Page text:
World's oldest animal killed by scientists attempting to figure out how old it is

I like science. Science does groovy things like cure diseases, put people on the moon, and make twinkies last for a million years. But sometimes you have to wonder about the scientists. The zoological world is all abuzz with the discovery of the oldest animal ever recorded. It is a clam, an Arctica islandica to be precise, and it is somewhere between 405 and 410 years old. To put that in perspective, the clam was an awkward teenager back when Shakespeare was writing Hamlet.

But sadly, Rip Van Clam is now dead. It was killed by scientists who had to saw through its shell so they could count its growth layers to figure out how old it actually was.

Said researcher Al Wanamaker:

"Its death is an unfortunate aspect of this work, but we hope to derive lots of information from it. For our work it's a bonus, but it wasn't good for this particular animal."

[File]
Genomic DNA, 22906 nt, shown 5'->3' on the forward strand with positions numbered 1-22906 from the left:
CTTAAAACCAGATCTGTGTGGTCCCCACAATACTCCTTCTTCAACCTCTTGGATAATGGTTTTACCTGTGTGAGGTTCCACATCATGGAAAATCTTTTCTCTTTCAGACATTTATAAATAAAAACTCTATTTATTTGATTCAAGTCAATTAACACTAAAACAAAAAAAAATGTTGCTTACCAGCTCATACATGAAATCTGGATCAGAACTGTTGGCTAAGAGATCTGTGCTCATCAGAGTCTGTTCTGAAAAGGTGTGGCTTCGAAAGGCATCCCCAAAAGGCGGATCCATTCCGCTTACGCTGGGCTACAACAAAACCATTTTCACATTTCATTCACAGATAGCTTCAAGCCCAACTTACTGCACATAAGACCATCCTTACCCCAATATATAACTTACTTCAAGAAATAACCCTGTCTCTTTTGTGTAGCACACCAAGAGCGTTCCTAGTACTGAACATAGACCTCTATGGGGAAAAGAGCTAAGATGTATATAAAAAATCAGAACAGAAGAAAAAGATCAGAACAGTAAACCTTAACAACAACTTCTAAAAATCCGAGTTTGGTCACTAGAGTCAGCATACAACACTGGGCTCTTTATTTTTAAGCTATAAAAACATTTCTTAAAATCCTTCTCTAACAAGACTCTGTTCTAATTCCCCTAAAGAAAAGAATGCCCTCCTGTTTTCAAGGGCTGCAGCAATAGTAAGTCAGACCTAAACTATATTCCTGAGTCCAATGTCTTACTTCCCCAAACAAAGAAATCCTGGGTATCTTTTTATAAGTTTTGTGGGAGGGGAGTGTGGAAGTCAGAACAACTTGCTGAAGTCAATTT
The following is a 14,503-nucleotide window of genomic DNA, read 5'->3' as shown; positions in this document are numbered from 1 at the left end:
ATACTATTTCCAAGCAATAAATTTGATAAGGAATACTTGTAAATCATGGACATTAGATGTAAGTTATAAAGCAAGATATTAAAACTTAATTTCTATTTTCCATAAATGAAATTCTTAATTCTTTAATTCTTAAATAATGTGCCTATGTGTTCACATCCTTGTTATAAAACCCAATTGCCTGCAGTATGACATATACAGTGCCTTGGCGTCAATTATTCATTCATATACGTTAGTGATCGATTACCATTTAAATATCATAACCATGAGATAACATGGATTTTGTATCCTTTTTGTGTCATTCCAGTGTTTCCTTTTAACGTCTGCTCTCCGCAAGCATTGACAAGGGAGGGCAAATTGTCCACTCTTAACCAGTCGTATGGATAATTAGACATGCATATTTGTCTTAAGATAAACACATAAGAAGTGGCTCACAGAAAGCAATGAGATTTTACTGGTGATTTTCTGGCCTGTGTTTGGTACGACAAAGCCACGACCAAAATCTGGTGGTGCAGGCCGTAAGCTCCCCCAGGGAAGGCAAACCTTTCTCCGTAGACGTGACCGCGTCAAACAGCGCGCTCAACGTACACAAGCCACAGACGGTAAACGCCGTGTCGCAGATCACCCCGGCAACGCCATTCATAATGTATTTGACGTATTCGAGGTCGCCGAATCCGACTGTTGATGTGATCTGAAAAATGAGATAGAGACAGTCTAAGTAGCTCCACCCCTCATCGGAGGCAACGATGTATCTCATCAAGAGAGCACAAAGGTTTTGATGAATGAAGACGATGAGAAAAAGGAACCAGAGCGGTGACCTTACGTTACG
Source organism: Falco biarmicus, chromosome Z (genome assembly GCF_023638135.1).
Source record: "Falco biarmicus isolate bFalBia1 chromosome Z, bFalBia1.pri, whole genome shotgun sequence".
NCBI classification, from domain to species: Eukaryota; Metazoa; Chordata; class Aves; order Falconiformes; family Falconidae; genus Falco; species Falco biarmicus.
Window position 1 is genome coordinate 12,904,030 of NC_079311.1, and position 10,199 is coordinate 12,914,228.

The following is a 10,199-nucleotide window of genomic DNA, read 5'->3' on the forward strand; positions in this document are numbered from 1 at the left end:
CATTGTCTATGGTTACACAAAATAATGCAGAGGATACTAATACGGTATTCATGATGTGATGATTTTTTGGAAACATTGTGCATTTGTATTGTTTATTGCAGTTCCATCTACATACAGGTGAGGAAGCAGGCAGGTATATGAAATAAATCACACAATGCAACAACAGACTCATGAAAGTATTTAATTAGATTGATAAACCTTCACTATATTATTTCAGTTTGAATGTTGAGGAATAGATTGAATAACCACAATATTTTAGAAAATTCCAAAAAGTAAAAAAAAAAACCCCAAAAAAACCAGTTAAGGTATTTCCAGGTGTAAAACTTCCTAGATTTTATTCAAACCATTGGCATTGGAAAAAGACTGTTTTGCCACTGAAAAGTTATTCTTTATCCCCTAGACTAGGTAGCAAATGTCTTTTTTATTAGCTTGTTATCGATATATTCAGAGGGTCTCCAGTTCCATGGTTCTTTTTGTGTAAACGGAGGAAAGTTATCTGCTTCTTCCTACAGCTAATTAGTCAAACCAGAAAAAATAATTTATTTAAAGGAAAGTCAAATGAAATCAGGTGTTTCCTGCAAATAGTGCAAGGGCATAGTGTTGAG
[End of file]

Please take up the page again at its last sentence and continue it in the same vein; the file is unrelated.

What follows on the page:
Well, duh. Congratulations, guys. You've managed to discover the world's oldest animal and prevent it from getting any older all in one fell swoop.

In unrelated news, I now plan on discovering the solar system's largest asteroid by blowing it up.

Just because you have an advanced science degree doesn't mean you always make the best decisions about your work! If you want to look into another area of expertise, try online universities. You can earn your Masters or Bachelors degree online in your free time so that you can pursue the career of your dreams, whether it's science or zoology.